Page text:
Fall Camp Shifts into High Gear
Mean Green Practice in Shoulder Pads, Offense Continues Transition to Uptempo Offense
DENTON - The North Texas football team ratcheted up the intensity, as the Mean Green strapped on shoulder pads and practiced for around two hours on the practice fields Wednesday. The same can be said for the tempo, as offense coordinator Mike Canales and the offense have picked up right where they left off at the end of spring practice.
“It’s all about playing fast, and then like I told them, it’s like 'The Matrix,'” Canales said. “Everything around you is going fast, but everything has to move slower for the quarterbacks, and that’s what I’m trying to get them to do.”
“We’re looking pretty good,” said senior wide receiver Carlos Harris of Frisco. “Offensively, we’re moving the ball at a faster pace, lining up for the fast-paced offense that Coach Canales put in this spring. Tee Goree is doing a great job at receiver, and (Turner) Smiley and O’Keeron (Rutherford) are really stepping it up.”
The move to the uptempo offense, Canales said, started in Derek Thompson’s senior season as starting quarterback, but he admits it was probably not as fast as they’re going now, and he said they can even go faster.
“The players want it, they love it, and they want to go faster,” Canales said. “They complain a little bit when we’re not pushing it a little bit more. They’re on each other about going faster and getting to the ball quicker. That’s one of our big mottos. ‘Get to the ball, get to the ball, and then play fast and go faster.’ That’s what we want to do.”
“It’s great; it’s a lot of quick game,” Harris said. “Sometimes, with the deeper routes, you get a little tired and you have to sub out. But overall, I like the pace because it keeps defenses on their toes, and they’re not able to line up as quickly as they would like, so we’re able to get more plays off and be very effective.”
The change in offensive philosophy comes following a 2014 season that saw the Mean Green rank near the bottom in most offensive statistic categories, including scoring offense (79th, 27.2 ppg), yards per play (113th, 4.87 ypp), rushing yards per attempt (90th, 3.89) and passing yards per attempt (100th, 6.3), as well as plays per game (107th, 66.92).
“College football is changing,” Canales said. “You have to change as a coach and you have to change offensive philosophy and what we want to do. It was getting Coach Mac to understand what we’re trying to do, and he loves it. He just absolutely loves it. He loves all the plays and the tempo.”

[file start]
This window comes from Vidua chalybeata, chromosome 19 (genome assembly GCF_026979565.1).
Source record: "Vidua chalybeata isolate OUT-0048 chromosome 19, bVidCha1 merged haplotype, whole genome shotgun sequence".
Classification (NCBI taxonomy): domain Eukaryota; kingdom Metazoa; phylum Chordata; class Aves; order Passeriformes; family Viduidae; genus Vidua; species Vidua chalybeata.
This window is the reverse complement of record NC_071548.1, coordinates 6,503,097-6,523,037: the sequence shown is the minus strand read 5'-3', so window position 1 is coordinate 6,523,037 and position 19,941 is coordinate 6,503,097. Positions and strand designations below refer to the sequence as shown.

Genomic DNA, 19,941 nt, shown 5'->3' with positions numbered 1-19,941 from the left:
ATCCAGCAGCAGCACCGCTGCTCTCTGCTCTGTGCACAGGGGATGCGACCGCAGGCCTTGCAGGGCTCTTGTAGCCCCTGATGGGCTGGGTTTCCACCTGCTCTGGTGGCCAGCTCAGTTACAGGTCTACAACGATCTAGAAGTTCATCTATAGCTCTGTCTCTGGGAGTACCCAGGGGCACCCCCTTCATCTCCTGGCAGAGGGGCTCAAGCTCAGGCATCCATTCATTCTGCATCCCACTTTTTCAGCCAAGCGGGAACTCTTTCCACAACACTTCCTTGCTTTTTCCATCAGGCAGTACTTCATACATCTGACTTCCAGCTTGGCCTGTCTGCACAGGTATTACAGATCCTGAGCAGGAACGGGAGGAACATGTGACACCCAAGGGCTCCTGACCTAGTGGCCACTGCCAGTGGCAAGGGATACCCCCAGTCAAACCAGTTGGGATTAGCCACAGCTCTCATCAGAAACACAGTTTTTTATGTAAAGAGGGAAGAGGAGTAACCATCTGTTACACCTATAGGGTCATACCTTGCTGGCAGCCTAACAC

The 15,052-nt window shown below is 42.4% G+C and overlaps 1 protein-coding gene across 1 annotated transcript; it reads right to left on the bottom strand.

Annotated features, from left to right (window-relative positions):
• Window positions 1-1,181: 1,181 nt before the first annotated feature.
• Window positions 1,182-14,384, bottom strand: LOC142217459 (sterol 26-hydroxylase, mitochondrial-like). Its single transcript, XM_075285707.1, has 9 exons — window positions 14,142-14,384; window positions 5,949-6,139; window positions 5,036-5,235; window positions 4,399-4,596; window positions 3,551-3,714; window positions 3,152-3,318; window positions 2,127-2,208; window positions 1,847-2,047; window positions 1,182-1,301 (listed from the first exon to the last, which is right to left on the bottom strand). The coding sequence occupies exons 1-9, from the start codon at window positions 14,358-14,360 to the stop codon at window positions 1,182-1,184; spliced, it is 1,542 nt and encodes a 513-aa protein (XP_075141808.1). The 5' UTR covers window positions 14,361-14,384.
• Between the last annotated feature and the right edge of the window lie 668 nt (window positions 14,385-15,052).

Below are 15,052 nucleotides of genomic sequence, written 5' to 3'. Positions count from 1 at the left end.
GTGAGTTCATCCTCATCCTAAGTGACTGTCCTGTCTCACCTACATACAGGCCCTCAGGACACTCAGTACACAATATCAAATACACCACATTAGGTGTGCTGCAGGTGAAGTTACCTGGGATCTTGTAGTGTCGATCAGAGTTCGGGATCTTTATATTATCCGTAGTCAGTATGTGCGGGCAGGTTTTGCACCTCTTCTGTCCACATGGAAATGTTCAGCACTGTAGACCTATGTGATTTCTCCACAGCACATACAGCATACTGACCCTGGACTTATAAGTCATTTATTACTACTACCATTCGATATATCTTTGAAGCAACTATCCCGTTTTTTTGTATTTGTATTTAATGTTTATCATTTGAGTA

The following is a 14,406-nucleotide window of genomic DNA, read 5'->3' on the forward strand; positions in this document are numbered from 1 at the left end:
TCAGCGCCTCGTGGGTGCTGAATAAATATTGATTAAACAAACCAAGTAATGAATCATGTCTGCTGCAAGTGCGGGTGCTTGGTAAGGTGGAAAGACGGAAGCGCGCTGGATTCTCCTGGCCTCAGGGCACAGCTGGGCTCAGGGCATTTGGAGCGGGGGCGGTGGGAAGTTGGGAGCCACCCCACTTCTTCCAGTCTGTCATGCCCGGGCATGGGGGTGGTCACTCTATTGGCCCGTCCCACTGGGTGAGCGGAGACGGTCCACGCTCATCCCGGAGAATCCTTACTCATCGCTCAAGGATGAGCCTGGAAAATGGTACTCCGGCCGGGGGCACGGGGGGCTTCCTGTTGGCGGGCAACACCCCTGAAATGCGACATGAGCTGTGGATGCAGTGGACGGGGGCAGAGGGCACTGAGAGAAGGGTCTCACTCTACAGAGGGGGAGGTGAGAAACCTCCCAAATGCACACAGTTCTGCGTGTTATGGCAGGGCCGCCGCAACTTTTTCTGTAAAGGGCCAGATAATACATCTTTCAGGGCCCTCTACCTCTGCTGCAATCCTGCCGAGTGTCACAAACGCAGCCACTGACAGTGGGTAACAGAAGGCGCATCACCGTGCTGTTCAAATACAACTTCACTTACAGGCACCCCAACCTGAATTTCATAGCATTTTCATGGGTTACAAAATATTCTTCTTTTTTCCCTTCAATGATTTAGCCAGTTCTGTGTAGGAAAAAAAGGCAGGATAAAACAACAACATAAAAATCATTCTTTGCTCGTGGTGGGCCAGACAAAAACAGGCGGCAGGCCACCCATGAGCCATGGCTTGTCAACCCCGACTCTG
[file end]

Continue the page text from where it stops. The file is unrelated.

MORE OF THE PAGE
For Canales, who’s entering his sixth year as the offensive coordinator and quarterbacks coach for the Mean Green, his 31st year in coaching at the collegiate and professional level, the spread and uptempo offense is getting back to what he did earlier in his coaching career, such as when he helped South Florida reached a top-10 national ranking during the 2007 and 2008 seasons.
“I like playing fast and playing at a high tempo,” Canales said. “I think it creates an advantage for the offense and it gives us a chance to be successful and create bigger plays. That’s what you’re seeing in college football, the bigger plays.
“If you get 90 plays, you’re going to have a chance to get bigger plays and bigger opportunities. Guys are going to be tired, and the defense is going to be out of position. If you’re playing at that tempo, good things will happen. It’s all about recognition for the quarterback. If he can recognize and our players are sound in their assignments, we’ll be fine.”
The Mean Green draws influences from not only Canales’ extensive coaching background, but also two of the nation’s best offenses.
“We watched some of Baylor’s tape and Oregon’s tape and we want to get to that level,” Harris said. “It’s an unbelievable pace. They only take around 16 seconds between each play before they’re lined up and ready to go. We want to get to that point, so we can keep defenses off balance and not able to line up, that way we can make bigger plays and drive down the field more quickly.”
For North Texas to reach new heights on offense, it starts with decision-making at the quarterback position, where senior Andrew McNulty looks to hold off junior Josh Greer, redshirt freshman Connor Means and junior college transfer DaMarcus Smith, as well as depth developing on the offensive line and playmakers emerging at the skill positions.
“I want to see them making good decisions, get the ball to the playmakers and allow for big plays to happen,” Canales said. “I want them to make great decisions, see the structure of the defense and make those decisions in a fast-paced tempo. Make plays, move the chains.”